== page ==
In July I posted Elizabethan Oaks about the ancient oak trees of Hatfield Park, which prompted comments recommending Staverton Thicks, a dense, primeval woodland with the oldest oaks in East Anglia. I was intrigued. I’d not heard of it before.
In early September we went up to Butley in Suffolk. I’d discovered a leaflet, Pub Walks 05, published by Suffolk Coast & Heaths Area of Outstanding Natural Beauty, in partnership with Adnams, that showed a couple of local routes, one of which went through Staverton Thicks. It sounded promising.
The first leg took us through an old farmyard with the abandoned remains of steam traction engines, down Sandlings Way alongside potato fields and by Wantisden lakes to the edge of Staverton Park.
I really should have known about this place. There was no excuse. I had a book by my bedside with a whole chapter devoted to it. Gossip From The Forest by Sara Maitland is a year’s journey through British forests and in August she arrived at Staverton Thicks. I just hadn’t read that chapter yet.
The oak woods at Staverton are the forests of childhood, the forests of dreams. Here perhaps more than anywhere else I have ever been, the forest of the imagination materialises, becomes actual; here perhaps more than anywhere else I have ever been, a smallish piece of ancient deciduous woodland opens into the world of magic, the place of fairy story that we inhabited as children and lost, I had thought, for ever.
Staverton contains over 4,000 ancient oak pollards, some certainly at least four hundred years old. Many of the trees are ‘stag headed’, reaching out gnarled naked limbs above their green crowns. These ‘antlers’ are signs of age, but not of disease or decay…Many of the oaks at Staverton, still in good health, are hollow, or have huge branches drooping to the ground and re-rooting themselves in the damp leaf mould.
Close around the oaks, and even growing inside their hollowed trunks, there are holly trees which seem to be both hugging and strangling their hosts. Some of these hollies are among the largest in Britain, up to 70 feet (20 metres) high, and there are unusually huge rowans and birches too.
Unfortunately our tour of Staverton coincided with a spell of heavy showers. The rain started just as we entered the forest and stopped soon after we left, perfectly synchronised with our visit. It meant that we stumbled around in the dripping, melancholy gloom, ducking and diving under branches and through spiders webs. There was no magical light through the leaves, no enchantment, it was dark and congested and my camera didn’t seem to work too well in the rain.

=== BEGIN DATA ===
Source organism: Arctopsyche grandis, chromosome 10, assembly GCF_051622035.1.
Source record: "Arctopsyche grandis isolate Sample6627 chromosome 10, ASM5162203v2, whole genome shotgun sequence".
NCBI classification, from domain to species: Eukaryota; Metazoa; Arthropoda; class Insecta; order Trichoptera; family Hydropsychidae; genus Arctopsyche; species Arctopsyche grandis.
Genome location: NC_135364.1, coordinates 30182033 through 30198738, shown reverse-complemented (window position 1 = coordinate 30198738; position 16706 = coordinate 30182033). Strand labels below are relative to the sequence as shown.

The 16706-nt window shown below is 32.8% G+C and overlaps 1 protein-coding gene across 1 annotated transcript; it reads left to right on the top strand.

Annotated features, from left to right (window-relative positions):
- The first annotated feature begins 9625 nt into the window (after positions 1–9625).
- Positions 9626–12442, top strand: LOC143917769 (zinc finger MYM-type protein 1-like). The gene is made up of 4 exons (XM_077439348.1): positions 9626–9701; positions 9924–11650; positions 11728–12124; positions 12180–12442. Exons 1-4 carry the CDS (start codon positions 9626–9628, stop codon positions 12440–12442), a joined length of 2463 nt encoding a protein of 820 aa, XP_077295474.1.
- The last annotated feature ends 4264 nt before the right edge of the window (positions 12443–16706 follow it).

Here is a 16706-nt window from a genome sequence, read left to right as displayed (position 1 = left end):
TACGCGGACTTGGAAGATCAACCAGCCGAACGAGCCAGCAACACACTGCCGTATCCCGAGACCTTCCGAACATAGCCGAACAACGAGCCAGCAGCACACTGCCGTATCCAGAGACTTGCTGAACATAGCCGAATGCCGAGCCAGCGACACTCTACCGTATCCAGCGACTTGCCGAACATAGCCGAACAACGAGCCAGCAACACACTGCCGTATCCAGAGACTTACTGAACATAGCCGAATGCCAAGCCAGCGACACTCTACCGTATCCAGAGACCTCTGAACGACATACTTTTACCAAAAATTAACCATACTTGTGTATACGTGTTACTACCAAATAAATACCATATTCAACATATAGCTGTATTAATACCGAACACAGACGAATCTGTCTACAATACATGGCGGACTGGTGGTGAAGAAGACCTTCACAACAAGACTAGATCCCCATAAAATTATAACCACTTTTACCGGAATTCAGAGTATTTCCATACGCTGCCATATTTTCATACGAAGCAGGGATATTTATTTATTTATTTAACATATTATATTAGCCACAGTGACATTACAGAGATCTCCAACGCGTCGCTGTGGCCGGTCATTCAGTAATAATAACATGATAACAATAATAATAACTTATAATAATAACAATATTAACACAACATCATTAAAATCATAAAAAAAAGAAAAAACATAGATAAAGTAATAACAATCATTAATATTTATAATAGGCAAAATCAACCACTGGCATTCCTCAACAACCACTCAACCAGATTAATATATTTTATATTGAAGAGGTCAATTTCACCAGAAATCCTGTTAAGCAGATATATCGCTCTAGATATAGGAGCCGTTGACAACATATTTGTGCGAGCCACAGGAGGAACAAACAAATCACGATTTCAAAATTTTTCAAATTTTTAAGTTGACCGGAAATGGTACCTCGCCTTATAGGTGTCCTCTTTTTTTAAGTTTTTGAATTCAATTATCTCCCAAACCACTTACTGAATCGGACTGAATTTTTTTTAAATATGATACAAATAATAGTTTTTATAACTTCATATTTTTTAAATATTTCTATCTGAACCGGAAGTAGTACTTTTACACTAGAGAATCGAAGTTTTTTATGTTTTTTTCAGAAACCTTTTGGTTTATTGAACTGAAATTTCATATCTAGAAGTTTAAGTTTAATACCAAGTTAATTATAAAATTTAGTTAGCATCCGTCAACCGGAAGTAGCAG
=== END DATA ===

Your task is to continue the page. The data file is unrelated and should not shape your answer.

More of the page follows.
Later, back at home, I found more reason to have known about Staverton Thicks. On the bookshelf was Woodlands by Oliver Rackham and The Enigmas of Staverton Park:
Staverton Park (Suffolk) is an oak savanna, divided into two areas. In the more open part holly trees have arisen, not in gaps between oaks as they would in a rational world, but under the oaks’ canopy.
The denser part, ‘The Thicks’, looks like a later stage of the same process: hollies grow in rings round the bases of living or dead oaks or the mouldering remains of oaks that have almost disappeared.
Staverton…is one of the biggest collections of ancient trees in Europe: oaks of vast bulk and surrealist shape, giant hollies, giant birches, trees that are part oak, part holly and part birch, and a hundred years’ accumulation of dead wood. Besides its unique qualities as a habitat, Staverton is a place of mystery and wonder; it has a peculiar effect on first-time visitors who have no foreknowledge that the world contains such places.
And Sara Maitland again in Gossip From The Forest:
The magic here is very deep, because the mystery is very real. Even at a level of natural history, Staverton poses riddling questions: Why do hollies, notoriously drought sensitive and so more likely to flourish in the wetter west, do so spectacularly well in what is the driest corner of England? What causes the strange melding of the different tree species, almost unknown elsewhere? What circumstances have made this ground so friendly to trees, but so comparatively poor in ancient woodland flowers? Why is Staverton Thicks here at all?
It is a place of confusing signals and mixed messages. This politely forbidding notice appears right alongside the Suffolk County Council footpath sign at the top of this post, and just where we made our exit from the woods.
If only the sun had shone, how many more wonders might we have discovered? But it was not a place to linger that day. We were cold and wet and there was the promise of an Adnams pub down the road.
Or so we thought. This was the disappointing view through the window of The Oyster Inn. A forlorn spectacle. It looked like it had been abandoned for quite a while. We should have read the signs.
There was nothing for it but to continue to Orford on the coast where the sun shone on the Butley Orford Oysterage and on the Kings Head Inn and on the Jolly Sailor. We were spoilt for choice.
Then to the harbour and a walk along the shore and the distant view of the pagodas of Orford Ness.
All was sharp and clear and fresh. Such a shame this sunshine didn’t illuminate Staverton Thicks. We had unfinished business. I would return another day for a better view, but in the meantime here’s yet another reason why I should have known about them. In a book of paintings by Tory Lawrence, given to me earlier that same week, I later found this one called The Thicks.
More recently I discovered an inspired website managed by David Humphries, a tree management officer for the City of London, with a wonderful page devoted to Staverton Park & The Thicks.
If you enjoyed this post you might also like A Walk In The Woods.